Katina Davidson is a Brisbane based artist and curator and a graduate of the National Gallery of Australia’s Indigenous Arts Fellowship Program. Each year Kalinya works with the participants of this program, to gather and share their stories.
Katina is a Murri woman from Queensland, her family ties herald from the Purga Mission located on the outskirts of Ipswich. Katina completed her Fellowship in the Learning & Access team at the National Gallery of Australia (NGA) and was a driving force behind the creative programming for the Indigenous permanent collection.
“Each program that I created is in response to a need.”
The NGA has the largest collection of Aboriginal and Torres Strait Islander art in the world. “I developed a spoken word event because I wanted to see more of our community and young people visiting an institution that houses so much of our cultural material.”
“We invited two Indigenous musicians; Michael ‘Wizz’ Weir, a Canberra local, and Charmaine ‘Dizzy’ Doolan, from Cairns, to perform spoken word pieces in a half hour roving performance in the Urban Gallery.”
The Urban Gallery houses work by artists such as Fiona Foley, Tony Albert, Richard Bell, Lin Onus and many others. The works are bold and often political in content.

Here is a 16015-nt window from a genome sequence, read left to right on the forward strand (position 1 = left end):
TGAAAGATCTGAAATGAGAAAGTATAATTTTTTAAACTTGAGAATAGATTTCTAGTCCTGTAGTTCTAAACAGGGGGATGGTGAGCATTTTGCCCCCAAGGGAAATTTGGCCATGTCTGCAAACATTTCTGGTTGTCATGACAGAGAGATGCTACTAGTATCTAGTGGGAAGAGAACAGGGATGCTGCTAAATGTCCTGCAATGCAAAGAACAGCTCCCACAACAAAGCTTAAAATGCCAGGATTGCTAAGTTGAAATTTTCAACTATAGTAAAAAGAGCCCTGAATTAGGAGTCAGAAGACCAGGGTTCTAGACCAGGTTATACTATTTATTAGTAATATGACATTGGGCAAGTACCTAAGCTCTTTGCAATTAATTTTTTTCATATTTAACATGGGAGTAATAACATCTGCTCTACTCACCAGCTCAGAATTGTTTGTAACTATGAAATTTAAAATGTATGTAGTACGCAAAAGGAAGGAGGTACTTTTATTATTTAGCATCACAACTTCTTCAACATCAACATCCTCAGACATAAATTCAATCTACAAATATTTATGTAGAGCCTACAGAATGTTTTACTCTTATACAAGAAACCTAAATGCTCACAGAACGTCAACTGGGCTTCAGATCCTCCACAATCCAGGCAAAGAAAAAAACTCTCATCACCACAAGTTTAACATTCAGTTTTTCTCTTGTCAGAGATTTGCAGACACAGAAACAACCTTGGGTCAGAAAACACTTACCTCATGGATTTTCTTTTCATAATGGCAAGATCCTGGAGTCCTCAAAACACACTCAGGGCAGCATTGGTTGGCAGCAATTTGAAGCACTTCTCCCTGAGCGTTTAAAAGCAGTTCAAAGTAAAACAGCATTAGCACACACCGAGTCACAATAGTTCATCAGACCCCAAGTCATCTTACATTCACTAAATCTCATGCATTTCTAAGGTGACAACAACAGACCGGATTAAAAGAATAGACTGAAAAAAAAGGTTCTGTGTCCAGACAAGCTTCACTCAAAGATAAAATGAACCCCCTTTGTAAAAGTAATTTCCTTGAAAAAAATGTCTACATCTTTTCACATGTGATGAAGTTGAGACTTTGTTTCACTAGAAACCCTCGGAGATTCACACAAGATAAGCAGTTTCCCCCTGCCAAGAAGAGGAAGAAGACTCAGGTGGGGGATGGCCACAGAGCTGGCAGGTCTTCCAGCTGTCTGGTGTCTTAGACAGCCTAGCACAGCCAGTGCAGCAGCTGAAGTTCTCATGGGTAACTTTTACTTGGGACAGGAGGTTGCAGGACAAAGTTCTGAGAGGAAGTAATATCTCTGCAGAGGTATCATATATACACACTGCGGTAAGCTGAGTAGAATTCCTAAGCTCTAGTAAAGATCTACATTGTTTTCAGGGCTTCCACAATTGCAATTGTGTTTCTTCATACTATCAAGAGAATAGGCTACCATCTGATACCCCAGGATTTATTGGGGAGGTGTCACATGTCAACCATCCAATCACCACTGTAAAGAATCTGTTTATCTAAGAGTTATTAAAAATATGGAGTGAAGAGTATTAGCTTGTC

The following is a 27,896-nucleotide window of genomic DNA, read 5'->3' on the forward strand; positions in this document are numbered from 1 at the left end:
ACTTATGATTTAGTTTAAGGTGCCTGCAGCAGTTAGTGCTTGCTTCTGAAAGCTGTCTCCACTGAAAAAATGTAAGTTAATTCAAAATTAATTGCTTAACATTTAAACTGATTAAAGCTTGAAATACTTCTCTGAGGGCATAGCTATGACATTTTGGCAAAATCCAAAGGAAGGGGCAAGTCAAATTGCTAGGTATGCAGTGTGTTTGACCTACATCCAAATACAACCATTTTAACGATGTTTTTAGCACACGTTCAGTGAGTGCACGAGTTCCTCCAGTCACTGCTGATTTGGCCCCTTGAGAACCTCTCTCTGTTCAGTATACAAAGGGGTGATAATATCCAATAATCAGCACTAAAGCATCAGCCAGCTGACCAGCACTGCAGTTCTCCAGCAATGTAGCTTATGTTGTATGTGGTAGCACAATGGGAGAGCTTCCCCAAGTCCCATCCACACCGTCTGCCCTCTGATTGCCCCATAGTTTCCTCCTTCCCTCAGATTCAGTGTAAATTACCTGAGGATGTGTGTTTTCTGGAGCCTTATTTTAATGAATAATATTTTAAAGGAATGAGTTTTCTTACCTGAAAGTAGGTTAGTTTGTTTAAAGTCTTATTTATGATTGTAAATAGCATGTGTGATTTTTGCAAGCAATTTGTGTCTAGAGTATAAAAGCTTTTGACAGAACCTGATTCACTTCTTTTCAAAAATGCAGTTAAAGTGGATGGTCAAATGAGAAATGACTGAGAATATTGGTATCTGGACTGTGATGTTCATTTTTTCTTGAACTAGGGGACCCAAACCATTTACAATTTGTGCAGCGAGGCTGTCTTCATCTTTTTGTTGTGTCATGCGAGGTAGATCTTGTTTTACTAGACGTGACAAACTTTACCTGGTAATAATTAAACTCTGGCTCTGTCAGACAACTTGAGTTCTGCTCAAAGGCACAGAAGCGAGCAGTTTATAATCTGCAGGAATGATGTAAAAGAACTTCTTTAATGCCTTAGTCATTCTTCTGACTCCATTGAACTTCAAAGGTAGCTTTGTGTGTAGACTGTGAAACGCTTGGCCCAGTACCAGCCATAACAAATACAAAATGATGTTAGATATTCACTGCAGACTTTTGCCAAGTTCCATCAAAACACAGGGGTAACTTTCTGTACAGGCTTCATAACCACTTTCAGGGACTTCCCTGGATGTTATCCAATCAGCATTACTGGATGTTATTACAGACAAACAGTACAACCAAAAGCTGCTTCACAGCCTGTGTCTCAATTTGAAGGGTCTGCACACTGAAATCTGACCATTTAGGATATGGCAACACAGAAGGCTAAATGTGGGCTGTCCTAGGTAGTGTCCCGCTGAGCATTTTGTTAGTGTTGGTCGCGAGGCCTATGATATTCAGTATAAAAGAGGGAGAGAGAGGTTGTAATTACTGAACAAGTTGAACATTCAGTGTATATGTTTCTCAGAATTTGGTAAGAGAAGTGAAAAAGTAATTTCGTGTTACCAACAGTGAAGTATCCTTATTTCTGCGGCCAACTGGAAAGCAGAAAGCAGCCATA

“There was a rawness to the performance, and this was the point, to make these conceptual pieces accessible to new audience members who don’t necessarily have fine art training.”
Katina is the Exhibition Program Officer at kuril dhagun at the State Library of Queensland, were she has curated exhibitions such as State of Emergency, which commemorated the 30th anniversary of the 1982 Commonwealth Games when Brisbane came alive with political demonstrations for Aboriginal and Torres Strait Islander civil liberties.
She project managed Art of the Skins a major cultural resurgence project at SLQ with NGA alumni Freja Carmichael (curator) and Amanda Hayman (recently appointed Manager of kuril dhagun) which is open until November 2016.
Photo: Courtesy of the National Gallery of Australia
Katina is standing in front the following artwork:
Alyawarr/ Anmatyerre people, Utopia NT
‘Bush Plum Country’, 2002
Synthetic polymer on canvas